For the Savage Wit of the Year honor——an homage to the Dorian Awards' indirect namesake, Oscar Wilde——the members of the Gay & Lesbian Entertainment Critics Association have nominated a heady mix: Stephen Colbert and the writers of The Colbert Report; Kirby Dick, director of the searing political documentary Outrage; Tina Fey and the writers of 30 Rock; Jon Stewart and the writers of The Daily Show; and dogged MSNBC news analyst Rachel Maddow.
Mo’Nique — who plays a nasty mother in Lee Daniels‘ Precious — is by far the North American critics’ top choice for best supporting actress of 2009: 17 wins and counting, in addition to awards at both the Sundance and Stockholm film festivals. Mo’Nique has also nabbed SAG, Critics Choice, Golden Globe, and Spirit award nominations.
Most of the actors in these films have been busy promoting them for the various awards, including the Oscar noms which will be announced February 2. Of these, Mo’Nique from Precious has been been on a roll. And she is unusual for speaking her mind rather than studio babble when she is out and about. For example, on watching Precious alongside a typical festival audience of Tinseltown elite she said:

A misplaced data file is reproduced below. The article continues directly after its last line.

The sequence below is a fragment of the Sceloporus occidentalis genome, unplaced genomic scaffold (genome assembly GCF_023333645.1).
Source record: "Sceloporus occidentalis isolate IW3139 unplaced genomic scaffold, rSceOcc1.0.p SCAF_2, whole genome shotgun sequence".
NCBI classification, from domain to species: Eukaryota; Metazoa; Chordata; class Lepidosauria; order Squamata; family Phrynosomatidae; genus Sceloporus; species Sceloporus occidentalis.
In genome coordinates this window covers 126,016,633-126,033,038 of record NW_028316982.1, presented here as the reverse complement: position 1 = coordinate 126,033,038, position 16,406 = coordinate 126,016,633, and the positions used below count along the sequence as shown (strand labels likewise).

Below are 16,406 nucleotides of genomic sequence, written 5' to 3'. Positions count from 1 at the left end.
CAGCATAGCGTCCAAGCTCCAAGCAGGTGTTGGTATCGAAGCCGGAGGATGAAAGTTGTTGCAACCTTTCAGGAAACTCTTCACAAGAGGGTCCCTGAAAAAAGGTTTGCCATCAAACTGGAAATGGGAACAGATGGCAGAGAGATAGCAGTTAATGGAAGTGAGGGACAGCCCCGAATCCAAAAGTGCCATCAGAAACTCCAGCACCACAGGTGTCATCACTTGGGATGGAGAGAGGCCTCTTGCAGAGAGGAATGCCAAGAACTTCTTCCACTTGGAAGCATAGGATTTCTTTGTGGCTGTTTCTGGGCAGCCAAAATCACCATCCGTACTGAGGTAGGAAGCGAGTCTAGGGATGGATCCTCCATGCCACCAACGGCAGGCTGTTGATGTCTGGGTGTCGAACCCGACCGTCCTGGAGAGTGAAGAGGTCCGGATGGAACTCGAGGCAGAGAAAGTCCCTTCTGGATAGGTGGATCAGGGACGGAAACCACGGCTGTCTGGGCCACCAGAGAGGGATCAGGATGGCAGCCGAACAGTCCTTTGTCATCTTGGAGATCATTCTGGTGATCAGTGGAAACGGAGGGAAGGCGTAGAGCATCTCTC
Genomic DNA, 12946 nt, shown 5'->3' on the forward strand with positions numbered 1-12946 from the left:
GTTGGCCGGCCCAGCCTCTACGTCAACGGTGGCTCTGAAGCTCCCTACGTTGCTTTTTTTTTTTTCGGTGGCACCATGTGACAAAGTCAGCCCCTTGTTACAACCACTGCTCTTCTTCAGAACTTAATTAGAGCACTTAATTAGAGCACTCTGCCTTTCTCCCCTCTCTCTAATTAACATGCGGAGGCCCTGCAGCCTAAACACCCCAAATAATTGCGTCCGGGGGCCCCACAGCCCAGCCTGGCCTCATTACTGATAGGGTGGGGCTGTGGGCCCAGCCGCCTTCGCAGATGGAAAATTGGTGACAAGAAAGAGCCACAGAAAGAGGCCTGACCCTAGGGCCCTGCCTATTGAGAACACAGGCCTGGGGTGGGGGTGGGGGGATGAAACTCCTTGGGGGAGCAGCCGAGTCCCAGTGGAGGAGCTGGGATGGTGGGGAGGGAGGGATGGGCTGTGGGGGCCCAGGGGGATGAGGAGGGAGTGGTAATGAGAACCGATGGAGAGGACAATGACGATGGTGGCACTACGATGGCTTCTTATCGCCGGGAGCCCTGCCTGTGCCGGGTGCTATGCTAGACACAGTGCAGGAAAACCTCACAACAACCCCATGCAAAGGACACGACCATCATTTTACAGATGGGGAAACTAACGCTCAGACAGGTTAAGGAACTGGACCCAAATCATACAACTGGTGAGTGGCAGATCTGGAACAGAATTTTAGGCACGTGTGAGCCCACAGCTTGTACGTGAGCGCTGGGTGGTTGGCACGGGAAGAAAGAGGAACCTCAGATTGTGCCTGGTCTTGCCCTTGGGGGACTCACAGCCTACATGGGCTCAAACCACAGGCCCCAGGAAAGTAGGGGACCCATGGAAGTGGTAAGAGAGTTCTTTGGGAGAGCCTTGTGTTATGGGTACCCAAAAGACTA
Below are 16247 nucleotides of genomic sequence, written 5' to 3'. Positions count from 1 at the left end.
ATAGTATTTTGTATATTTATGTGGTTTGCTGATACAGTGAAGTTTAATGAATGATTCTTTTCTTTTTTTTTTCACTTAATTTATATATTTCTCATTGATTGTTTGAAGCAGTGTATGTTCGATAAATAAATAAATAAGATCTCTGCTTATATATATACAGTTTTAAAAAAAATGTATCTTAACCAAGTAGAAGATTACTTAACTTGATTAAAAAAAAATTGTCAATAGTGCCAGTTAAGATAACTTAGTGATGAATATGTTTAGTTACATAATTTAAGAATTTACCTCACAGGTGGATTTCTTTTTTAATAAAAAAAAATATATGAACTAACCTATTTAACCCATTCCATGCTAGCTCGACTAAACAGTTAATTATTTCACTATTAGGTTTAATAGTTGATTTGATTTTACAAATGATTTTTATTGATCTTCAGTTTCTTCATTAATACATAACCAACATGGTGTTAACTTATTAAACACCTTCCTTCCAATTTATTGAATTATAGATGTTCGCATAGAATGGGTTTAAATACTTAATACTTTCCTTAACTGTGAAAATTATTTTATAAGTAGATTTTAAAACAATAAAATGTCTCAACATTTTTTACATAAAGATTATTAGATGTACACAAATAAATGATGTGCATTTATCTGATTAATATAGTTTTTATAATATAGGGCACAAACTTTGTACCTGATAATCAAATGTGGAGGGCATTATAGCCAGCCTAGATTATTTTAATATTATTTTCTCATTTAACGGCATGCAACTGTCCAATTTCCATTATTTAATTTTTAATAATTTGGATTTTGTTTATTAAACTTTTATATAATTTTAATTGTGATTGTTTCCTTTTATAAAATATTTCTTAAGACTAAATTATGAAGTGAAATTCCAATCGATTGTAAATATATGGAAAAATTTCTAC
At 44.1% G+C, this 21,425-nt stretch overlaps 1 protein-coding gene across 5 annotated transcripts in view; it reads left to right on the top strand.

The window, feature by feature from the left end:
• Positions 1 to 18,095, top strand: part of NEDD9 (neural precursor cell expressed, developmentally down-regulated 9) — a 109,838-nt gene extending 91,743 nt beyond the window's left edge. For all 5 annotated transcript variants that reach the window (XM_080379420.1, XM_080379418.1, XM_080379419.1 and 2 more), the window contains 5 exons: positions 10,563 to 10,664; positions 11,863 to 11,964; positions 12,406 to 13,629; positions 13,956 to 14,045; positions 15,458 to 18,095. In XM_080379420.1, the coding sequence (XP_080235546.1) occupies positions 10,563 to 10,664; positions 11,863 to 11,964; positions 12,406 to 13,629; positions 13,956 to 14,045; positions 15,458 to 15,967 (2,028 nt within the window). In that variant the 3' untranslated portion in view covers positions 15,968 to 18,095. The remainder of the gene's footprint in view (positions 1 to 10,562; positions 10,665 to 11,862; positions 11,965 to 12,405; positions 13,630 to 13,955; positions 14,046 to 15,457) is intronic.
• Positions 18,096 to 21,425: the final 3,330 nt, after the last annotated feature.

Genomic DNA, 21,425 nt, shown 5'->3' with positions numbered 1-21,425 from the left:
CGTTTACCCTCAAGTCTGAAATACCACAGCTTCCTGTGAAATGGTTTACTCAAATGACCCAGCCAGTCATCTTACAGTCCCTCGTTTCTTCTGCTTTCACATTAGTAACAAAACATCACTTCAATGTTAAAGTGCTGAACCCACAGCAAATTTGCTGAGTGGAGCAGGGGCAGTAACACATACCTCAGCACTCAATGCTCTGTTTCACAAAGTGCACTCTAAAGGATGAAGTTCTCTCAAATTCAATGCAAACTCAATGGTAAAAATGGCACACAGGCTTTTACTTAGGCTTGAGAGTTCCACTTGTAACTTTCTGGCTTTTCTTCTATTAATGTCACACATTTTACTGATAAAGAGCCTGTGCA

“None of those people looked like us,” Mo’Nique observes, addressing the issues of race, class and gender that adhere to the film. “And it was mind-blowing when it was over, to have white men in their 60s coming up to us, crying. It killed the myth. It killed the myth that a white man couldn’t possibly enjoy two big black women onscreen.”
The producers of Precious were consistently booted out of the major film studio offices before even finishing their presentation because "nobody wants to see two fat black women on the screen." Well, anyone who fails to see this film is missing a gem.
They are still waiting for straggler's votes (and presently there is a 3-way tie for one category) but it is expected that winners will be announced January 18, 2010, in Los Angeles. You can join the Gay Independent Films group on Facebook to get a head start on the films and tv programs that everyone will soon be talking about.